Summer is around the corner and it is just about that time to call your friends and family over for a nice cookout. With that being said, no cookout is complete without the right equipment and there is no shortage of options when it comes to outdoor cookware. So, between a BBQ, grill, and smoker, what is the best choice, and what is the difference between the three?
The biggest difference between barbecuing, grilling, and smoking is in the cooking time and the type of heat that each requires. Each method can provide a unique and distinct taste. All three of these options get the job done, but choosing the best method comes down to the cook’s preference.
So, whether you choose the barbecue, grill, or smoker, it is best to do your research before purchasing so that you can get the optimal idea of what you should expect out of each method. In this article, you will get a better idea of the differences between the three methods and what end result to expect when doing each.
What Is Barbecuing?
Barbecuing is arguably the term most people are familiar with when it comes to outdoor cooking. Barbecuing is a style of cooking that is popular in southern states of the United States. You may have heard of Texas- or Memphis-style barbecue before and each of these styles are distinct from one another.
What differentiates barbecuing from grilling and smoking is the manner in which the food is cooked. The term many use is “low and slow” which describes the lower temperature and lower heat typically used on a barbecue. Barbecuing is usually done at a temperature of anywhere between 190 degrees and 275 degrees Fahrenheit.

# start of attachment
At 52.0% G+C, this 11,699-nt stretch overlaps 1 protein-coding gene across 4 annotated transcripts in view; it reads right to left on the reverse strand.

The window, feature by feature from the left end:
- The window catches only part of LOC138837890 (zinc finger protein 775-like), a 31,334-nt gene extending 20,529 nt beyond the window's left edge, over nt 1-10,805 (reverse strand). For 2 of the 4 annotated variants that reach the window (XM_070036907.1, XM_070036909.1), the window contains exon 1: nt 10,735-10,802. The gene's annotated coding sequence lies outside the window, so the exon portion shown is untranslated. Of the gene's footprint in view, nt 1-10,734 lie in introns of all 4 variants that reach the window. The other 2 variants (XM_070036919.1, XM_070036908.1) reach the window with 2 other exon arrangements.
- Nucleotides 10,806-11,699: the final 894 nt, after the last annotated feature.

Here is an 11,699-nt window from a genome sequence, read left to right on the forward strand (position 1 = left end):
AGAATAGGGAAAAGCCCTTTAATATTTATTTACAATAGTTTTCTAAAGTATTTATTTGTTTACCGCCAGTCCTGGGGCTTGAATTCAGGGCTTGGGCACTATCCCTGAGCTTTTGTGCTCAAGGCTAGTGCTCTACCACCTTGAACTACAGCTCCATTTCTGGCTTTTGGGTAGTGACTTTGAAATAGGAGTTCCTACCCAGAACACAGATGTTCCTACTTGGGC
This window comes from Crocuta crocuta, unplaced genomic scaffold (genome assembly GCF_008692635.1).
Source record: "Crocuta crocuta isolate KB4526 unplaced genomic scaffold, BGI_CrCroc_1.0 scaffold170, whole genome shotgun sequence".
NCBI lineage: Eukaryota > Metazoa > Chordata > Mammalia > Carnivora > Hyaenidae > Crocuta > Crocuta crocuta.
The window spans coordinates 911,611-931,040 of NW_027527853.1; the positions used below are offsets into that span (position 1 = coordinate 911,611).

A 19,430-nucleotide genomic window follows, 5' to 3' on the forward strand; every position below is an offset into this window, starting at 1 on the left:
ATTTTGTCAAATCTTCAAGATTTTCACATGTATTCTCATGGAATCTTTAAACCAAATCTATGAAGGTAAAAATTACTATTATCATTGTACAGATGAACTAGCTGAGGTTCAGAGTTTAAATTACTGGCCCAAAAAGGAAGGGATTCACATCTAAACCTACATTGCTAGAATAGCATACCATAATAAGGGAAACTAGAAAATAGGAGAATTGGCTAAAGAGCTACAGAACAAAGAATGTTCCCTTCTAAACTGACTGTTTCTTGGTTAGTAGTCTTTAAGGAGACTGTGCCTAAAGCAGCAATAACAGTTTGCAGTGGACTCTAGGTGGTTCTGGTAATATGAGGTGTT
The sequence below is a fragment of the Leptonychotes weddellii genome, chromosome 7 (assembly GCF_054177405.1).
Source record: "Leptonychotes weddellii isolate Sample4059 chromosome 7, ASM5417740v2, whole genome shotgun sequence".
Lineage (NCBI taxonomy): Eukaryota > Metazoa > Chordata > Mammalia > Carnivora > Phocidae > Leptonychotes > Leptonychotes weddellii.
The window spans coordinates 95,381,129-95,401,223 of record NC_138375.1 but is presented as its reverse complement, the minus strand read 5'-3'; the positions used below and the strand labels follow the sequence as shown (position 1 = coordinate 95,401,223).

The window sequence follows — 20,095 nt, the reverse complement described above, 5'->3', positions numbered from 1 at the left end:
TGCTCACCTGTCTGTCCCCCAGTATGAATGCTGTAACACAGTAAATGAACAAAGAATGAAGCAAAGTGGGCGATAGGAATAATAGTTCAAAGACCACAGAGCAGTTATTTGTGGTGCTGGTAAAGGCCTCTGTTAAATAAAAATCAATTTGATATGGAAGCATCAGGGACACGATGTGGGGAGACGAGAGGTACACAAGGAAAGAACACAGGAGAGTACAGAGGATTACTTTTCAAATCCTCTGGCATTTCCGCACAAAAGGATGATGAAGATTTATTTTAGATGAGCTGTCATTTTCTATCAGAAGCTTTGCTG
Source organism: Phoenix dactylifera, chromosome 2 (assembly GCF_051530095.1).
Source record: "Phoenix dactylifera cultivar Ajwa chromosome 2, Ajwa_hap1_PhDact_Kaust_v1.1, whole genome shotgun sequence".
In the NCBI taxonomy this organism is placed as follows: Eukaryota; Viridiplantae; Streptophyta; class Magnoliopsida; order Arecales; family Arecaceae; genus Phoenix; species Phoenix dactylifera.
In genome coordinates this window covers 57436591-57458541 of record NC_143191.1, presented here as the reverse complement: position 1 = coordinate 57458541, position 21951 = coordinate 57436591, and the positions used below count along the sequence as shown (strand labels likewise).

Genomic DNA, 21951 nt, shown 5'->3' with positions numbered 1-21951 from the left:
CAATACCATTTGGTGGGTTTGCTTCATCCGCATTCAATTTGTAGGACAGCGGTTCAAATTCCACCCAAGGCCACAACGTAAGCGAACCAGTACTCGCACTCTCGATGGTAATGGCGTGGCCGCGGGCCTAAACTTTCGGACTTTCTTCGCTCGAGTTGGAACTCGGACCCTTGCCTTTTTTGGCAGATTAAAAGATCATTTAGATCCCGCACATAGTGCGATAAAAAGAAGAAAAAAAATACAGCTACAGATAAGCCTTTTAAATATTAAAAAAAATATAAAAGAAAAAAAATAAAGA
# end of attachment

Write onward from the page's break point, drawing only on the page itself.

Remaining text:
The purpose of the “low and slow” method is to allow the meat to become more tender and take on more of the flavor you seasoned it with before you started the barbecuing process. The barbecuing technique creates the optimal taste for many types of meat, specifically brisket, pork, and ribs, and different kinds of steaks.
The end result that barbecuing has on your food is what makes barbecue-style food so desirable and why so many restaurants focus their menu and name around barbecue-style food. The meat ends up being flavorful and juicy and falls right off of the bone in most cases. With that being said, barbecuing is very different from grilling and smoking.
Different Styles of Barbecuing
A common misconception is that a barbecue is a type of cooking appliance and not just a style of cooking. There are several different barbecuing techniques, each of which can deliver unique results to your food. Most places that you travel to, use different styles of barbecue. Let us take a look at some of the most common techniques.
- Direct Cooking
- Indirect Cooking
- Smoke Cooking with wood chips
These are styles in terms of the actual cooking of the food. When you hear Texas-style, Memphis-style, or any other regional style of barbecue, it is often a combination of the cooking method, the types of foods cooked, and the sauces used on the food as well. Regardless of location, the three methods above are common cooking techniques.
Direct cooking is the most common method used in barbecuing. It involves directly grilling over a heat source. This method is great for fish, steaks, and more thin slices of meat. It is fast and effective and it is why most chain restaurants prefer this method over other barbecuing techniques.
The downfall of the direct cooking method is that larger meats will burn before they can take on the flavors of the marinated spices you applied to them before placing them on the grill. You may have to leave your meat marinating for several hours to counter this drawback of direct cooking.